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Work went a little slow so before we could work more on the sump tank and the building on top of it, the winter arrived and the hole was filled with groundwater and froze.

IMG_9557 We built a sump tank structure in wood, which Mikael was happy with, that we later dressed in a rubber lining. IMG_9339

The room that previously had the stall for the calves needed to be furnished to have a table for sowing and the small plants. We call it the cutting room or the calf room. First we needed a floor so we could install new drains.

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Here Mikael builds a table for the small plants, that will stand in water in trays.

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We thought for quite some time about how to hang the LED lights. In the end, it was a fairly simple construction in wood that actually works really well. Mikael came up with a good design in the end.

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The tables being covered by rubber lining.

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Building the large troughs for the plants was quite a lot of work, as the floor tilts quite a lot. We have a 10 cm difference between the highest and lowest point on the troughs at a distance of five to six meters. Each piece must be sawn perfectly and measured in place with a laser.

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We bought rainwater tanks with custom fitted rubber lining as fish tanks. Two tanks that hold approximately 9.5 cubic meters. We do not recommend that choice, but more on that later. Here Mikael cuts a hole for the outlet.

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Piping with 110 mm PVC-U pipes from the fish tanks to the cultivation troughs. There you can also see the evacuation well that we created at the lowest point in the event of a flood. It turned out to be good to have in the future on several occasions.

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In parallel with this work, work was also underway to build our sensor system. Here, Stellan shows the first sensor hub, which measures slightly different things in the cutting room: light, temperature, humidity, carbon dioxide. We later added a sensor to the electricity meter. It also acts as a hub in the alarm system and has, among other things, an SMS modem.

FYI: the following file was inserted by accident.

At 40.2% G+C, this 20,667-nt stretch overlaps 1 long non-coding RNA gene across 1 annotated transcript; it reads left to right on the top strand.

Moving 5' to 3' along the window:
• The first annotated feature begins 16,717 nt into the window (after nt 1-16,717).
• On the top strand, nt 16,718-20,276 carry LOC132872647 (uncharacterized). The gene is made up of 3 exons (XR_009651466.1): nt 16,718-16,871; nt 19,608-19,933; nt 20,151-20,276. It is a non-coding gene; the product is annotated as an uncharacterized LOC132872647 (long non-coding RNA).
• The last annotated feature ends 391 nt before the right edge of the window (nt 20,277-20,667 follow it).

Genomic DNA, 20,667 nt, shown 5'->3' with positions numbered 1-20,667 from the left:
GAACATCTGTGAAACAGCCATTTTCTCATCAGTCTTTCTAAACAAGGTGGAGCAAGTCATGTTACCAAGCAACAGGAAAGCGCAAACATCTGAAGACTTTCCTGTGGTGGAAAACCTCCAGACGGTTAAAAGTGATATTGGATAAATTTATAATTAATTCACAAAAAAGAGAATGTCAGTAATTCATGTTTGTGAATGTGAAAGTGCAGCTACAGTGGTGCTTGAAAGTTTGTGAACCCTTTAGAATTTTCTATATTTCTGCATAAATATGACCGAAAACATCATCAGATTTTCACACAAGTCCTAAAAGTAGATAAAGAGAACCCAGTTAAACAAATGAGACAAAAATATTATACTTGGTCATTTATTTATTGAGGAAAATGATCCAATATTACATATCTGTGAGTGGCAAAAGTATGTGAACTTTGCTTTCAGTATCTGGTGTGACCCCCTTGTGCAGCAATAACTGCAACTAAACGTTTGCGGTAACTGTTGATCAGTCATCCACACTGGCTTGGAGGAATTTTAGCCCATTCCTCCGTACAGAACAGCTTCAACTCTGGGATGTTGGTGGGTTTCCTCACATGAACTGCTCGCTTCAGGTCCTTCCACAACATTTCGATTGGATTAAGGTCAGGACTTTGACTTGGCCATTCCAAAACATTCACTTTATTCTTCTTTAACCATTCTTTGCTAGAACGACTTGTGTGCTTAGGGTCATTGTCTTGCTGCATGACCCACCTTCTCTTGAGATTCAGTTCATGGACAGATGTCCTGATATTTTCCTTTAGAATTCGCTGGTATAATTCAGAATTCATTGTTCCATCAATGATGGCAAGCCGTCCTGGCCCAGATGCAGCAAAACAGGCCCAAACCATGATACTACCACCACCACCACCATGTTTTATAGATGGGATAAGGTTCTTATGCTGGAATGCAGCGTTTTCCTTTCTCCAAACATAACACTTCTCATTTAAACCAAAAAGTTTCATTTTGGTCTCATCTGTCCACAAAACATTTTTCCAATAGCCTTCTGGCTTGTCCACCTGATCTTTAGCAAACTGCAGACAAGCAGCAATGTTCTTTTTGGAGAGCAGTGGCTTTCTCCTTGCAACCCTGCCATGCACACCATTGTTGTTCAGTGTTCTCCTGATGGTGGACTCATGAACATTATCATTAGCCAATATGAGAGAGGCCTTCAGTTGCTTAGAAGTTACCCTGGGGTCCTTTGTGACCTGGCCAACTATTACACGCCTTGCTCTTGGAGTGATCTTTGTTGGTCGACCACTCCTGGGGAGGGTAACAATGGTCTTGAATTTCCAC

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Here Gabriel is inspecting the first data packets that arrive to our data visualisation system which is based on Grafana and Graphite.

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Now we needed to connect the water system inside the building, fish tanks and cultivation troughs to the outside where the sump tank will be located. Mikael drills holes in the wall.

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Here you can see that our building is well insulated. We have about 15 cm of cellular plastic between the inner and outer wall.

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Then we started constructing the building where the sump tank is located. We needed to cast pillars on which the foundation will rest. It was really shitty weather when Mikael and William made the holes for them with a drill.

03 wet wet wet sump work

We prepare a stable and insulated base for the sump tank.

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Then we lay the rubber lining that should be on the outside of the sump tank. (It’s made of wood, so it needs to be protected.) We got good help here from Stellan and Gabriel.

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The sump tank is put in place and then we put on the internal rubber lining.

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The sump tank gets insulation. We also cover it up so that it doesn’t fill with rain until the roof gets built.

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Filling with gravel and soil around the sump tank. William drives his large back loader from Volvo, which we are very happy to have had access to.

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A timelapse of pouring the concrete for the foundation of the sump house. The whole gang came out that day and helped.

Timelaps of pouring concrete for the sumptank building

Then we started to build the platform, or pier as we call it, around the fish tanks, on which the filter tank will also stand. We see William adding floor boards.

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The concrete floor that we have in the building is more or less in direct contact with the ground below, so we wanted to insulate the cultivation troughs. In addition, the rubber cloth becomes less sensitive if you have to walk on it if there is not a hard surface underneath. Here we have a timelapse of installing insulation, the rubber mat and the air hoses in one of the troughs.